I say high tensile because that is what the label says on the wire it when I buy it. That is how the store refers to it as when I inquire about it, as well as anyone I speak to about it on here or in the real world.. so if it is wrong I apologize.

Now if we are talking about clarification on things here is one...It bugs the [email protected] out of me when someone refers to a cows teats as tits...This word does not even exist in human anatomy and it would be referred to as nipple. Udder and teats .......

Guess it's another geographic thing. Around here 99% of the time folks will say "Bag" instead of udder and "tits" for teats. Can't remember the last time I heard someone say "Teat". I guess if we can call testicles "Nuts" we can call teats "tits".

From Webster's Dictionary:

1tit
Pronunciation:\ˈtit\
Function:noun
Etymology:Middle English, from Old English — more at teat
Date:before 12th century
1: teat
2usually vulgar : breast —usually used in plural
 

john250

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Jim62":2gp3v9dn said:
So, is the 14 guage galvanized steel wire I use for electric fences high-tensile or high-tension? Whichever, it works pretty well for electric fence, and is pretty easy to deal with.

I think your talking about soft wire. It works well for many applications.

Jim62":2gp3v9dn said:
My only experience with "high-tensile" was not pleasant. The roll was neatly wrapped and secured when I bought it. Unfortunately, when it was unsecured, about a hundred feet of it came off the roll like a giant slinky gone mad.

So if it says high-tensile strength, I walk away from it. Can't even imagine what the result would be if you had about 1000' unrolled and it somehow got away from you.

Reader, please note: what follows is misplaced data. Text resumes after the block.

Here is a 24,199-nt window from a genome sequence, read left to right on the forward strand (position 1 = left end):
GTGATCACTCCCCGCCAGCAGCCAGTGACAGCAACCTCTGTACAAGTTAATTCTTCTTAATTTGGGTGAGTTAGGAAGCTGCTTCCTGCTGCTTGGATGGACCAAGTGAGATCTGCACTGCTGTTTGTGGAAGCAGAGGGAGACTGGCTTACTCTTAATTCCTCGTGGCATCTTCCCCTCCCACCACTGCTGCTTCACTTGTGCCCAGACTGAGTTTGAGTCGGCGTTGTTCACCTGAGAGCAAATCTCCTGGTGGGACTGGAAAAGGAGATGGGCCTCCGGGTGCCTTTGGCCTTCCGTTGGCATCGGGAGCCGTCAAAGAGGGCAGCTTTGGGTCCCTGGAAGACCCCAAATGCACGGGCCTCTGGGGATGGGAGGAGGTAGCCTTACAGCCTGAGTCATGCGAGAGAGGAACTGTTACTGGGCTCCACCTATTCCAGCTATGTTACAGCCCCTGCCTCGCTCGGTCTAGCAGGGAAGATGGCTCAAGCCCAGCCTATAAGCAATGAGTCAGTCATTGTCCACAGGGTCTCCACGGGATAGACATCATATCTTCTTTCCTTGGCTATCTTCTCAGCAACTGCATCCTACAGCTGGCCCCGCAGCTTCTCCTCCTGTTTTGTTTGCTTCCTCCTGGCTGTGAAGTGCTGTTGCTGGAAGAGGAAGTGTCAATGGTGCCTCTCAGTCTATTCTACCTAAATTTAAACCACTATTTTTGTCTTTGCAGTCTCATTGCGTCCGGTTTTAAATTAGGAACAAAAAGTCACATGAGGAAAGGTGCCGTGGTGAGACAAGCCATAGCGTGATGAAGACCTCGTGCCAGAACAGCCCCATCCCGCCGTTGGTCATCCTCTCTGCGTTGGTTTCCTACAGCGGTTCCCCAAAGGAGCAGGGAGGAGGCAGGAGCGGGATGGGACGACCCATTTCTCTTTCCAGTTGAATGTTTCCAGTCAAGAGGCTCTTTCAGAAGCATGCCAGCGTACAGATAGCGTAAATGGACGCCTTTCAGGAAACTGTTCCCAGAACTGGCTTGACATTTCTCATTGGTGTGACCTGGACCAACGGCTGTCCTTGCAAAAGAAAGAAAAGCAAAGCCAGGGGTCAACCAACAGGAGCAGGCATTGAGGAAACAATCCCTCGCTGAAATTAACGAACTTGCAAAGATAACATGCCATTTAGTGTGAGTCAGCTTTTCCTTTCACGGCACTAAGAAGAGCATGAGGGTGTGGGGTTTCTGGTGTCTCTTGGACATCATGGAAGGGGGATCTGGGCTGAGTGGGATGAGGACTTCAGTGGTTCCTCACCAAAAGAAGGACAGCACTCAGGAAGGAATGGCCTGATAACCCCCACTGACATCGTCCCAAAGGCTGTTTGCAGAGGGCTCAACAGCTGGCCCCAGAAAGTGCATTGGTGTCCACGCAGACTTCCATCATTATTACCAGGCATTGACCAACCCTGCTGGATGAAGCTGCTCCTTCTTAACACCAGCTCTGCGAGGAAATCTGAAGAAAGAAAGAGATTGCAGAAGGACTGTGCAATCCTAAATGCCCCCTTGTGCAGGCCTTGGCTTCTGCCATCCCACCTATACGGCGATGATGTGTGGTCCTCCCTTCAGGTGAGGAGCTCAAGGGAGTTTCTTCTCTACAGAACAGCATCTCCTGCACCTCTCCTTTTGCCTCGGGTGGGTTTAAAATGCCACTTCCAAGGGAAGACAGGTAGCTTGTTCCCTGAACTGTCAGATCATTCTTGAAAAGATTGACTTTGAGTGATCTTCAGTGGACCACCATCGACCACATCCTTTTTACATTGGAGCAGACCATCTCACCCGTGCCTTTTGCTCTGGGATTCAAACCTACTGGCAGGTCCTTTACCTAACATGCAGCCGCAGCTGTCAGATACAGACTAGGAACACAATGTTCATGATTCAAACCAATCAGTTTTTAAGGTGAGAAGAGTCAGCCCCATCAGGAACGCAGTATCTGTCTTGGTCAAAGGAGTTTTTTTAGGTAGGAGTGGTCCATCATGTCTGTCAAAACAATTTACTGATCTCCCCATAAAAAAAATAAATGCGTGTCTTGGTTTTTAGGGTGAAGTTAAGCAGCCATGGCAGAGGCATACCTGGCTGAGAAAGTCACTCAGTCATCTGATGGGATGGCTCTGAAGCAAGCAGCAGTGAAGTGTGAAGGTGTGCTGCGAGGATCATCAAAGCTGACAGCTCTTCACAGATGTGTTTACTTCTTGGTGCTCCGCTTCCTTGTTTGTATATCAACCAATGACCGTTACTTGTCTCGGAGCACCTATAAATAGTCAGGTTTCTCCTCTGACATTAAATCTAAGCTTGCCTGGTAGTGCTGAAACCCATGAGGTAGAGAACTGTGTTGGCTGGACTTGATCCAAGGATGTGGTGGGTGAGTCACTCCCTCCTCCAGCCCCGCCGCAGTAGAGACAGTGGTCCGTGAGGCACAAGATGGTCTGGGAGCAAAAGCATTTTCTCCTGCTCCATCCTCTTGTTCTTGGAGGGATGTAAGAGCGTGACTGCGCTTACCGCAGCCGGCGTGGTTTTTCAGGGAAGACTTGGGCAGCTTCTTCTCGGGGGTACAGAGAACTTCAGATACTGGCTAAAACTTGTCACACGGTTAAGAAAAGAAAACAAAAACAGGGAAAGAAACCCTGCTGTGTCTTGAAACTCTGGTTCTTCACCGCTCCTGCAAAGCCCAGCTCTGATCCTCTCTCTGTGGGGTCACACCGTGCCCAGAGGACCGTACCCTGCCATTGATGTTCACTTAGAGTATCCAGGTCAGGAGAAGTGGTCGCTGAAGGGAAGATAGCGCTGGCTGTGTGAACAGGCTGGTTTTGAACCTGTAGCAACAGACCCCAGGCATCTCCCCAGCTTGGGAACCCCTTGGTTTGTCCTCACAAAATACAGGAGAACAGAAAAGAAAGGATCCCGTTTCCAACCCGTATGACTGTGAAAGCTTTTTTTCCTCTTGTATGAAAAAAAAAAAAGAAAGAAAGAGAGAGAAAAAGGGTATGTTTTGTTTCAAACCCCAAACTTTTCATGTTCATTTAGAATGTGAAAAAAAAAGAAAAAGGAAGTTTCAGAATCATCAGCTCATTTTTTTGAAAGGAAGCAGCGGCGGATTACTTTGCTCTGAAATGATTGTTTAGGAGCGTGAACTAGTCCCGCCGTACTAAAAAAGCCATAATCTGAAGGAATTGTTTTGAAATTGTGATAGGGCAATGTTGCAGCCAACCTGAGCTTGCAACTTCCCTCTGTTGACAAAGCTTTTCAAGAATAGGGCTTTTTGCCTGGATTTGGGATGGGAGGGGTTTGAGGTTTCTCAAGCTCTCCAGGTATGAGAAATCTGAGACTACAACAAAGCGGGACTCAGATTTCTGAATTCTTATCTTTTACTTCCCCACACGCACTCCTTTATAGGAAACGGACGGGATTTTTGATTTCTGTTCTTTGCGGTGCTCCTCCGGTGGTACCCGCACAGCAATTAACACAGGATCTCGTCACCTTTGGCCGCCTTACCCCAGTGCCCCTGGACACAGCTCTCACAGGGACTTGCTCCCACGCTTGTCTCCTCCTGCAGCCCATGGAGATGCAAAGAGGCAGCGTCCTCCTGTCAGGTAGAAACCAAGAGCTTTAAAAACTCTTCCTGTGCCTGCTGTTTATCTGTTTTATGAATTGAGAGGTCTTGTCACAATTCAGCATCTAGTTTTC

Two words-Spinning Jenny. :D
 

dun

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john250":2jmpflvh said:
Jim62":2jmpflvh said:
So, is the 14 guage galvanized steel wire I use for electric fences high-tensile or high-tension? Whichever, it works pretty well for electric fence, and is pretty easy to deal with.

I think your talking about soft wire. It works well for many applications.

Jim62":2jmpflvh said:
My only experience with "high-tensile" was not pleasant. The roll was neatly wrapped and secured when I bought it. Unfortunately, when it was unsecured, about a hundred feet of it came off the roll like a giant slinky gone mad.

So if it says high-tensile strength, I walk away from it. Can't even imagine what the result would be if you had about 1000' unrolled and it somehow got away from you.

Two words-Spinning Jenny. :D

Just for emphasis
 

ga. prime

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TexasBred":154gp0e3 said:
hillsdown":154gp0e3 said:
Now if we are talking about clarification on things here is one...It bugs the [email protected] out of me when someone refers to a cows teats as tits...This word does not even exist in human anatomy and it would be referred to as nipple. Udder and teats .......

Guess it's another geographic thing. Around here 99% of the time folks will say "Bag" instead of udder and "tits" for teats. Can't remember the last time I heard someone say "Teat". I guess if we can call testicles "Nuts" we can call teats "tits".

From Webster's Dictionary:

1tit
Pronunciation:\ˈtit\
Function:noun
Etymology:Middle English, from Old English — more at teat
Date:before 12th century
1: teat
2usually vulgar : breast —usually used in plural
That's right Tex, it's a colloquialism.

From Webster's:

colloquialism
One entry found.
Main Entry: col·lo·qui·al·ism
Pronunciation: \-ˈlō-kwē-ə-ˌli-zəm\
Function: noun
Date: 1810
1 a: a colloquial expression b: a local or regional dialect expression
 

TexasBred

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ga.....glad you showed me what that big a$$ word meant. Not use to that many syllables in one word. To me those big words are useless as "teats on a boar hog"..(something about that just don't sound right. :lol: